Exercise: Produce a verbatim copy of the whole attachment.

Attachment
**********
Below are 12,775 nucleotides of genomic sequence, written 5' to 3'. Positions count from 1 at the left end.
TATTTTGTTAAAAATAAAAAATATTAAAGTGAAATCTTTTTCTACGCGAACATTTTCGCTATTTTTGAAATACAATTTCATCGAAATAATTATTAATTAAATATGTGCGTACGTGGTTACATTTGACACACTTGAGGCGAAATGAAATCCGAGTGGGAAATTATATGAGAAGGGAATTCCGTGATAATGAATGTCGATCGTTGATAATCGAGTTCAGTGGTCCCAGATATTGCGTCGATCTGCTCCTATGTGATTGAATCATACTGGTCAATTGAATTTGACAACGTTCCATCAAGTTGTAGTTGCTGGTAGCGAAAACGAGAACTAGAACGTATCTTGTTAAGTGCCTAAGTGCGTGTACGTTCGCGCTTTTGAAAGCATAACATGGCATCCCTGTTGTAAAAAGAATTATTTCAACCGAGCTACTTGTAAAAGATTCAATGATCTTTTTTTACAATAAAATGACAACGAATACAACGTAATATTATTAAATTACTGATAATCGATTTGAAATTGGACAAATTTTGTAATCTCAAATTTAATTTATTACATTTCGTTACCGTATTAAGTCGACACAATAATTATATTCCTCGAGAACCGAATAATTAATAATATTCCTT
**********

Below are 12,775 nucleotides of genomic sequence, written 5' to 3'. Positions count from 1 at the left end.
TATTTTGTTAAAAATAAAAAATATTAAAGTGAAATCTTTTTCTACGCGAACATTTTCGCTATTTTTGAAATACAATTTCATCGAAATAATTATTAATTAAATATGTGCGTACGTGGTTACATTTGACACACTTGAGGCGAAATGAAATCCGAGTGGGAAATTATATGAGAAGGGAATTCCGTGATAATGAATGTCGATCGTTGATAATCGAGTTCAGTGGTCCCAGATATTGCGTCGATCTGCTCCTATGTGATTGAATCATACTGGTCAATTGAATTTGACAACGTTCCATCAAGTTGTAGTTGCTGGTAGCGAAAACGAGAACTAGAACGTATCTTGTTAAGTGCCTAAGTGCGTGTACGTTCGCGCTTTTGAAAGCATAACATGGCATCCCTGTTGTAAAAAGAATTATTTCAACCGAGCTACTTGTAAAAGATTCAATGATCTTTTTTTACAATAAAATGACAACGAATACAACGTAATATTATTAAATTACTGATAATCGATTTGAAATTGGACAAATTTTGTAATCTCAAATTTAATTTATTACATTTCGTTACCGTATTAAGTCGACACAATAATTATATTCCTCGAGAACCGAATAATTAATAATATTCCTT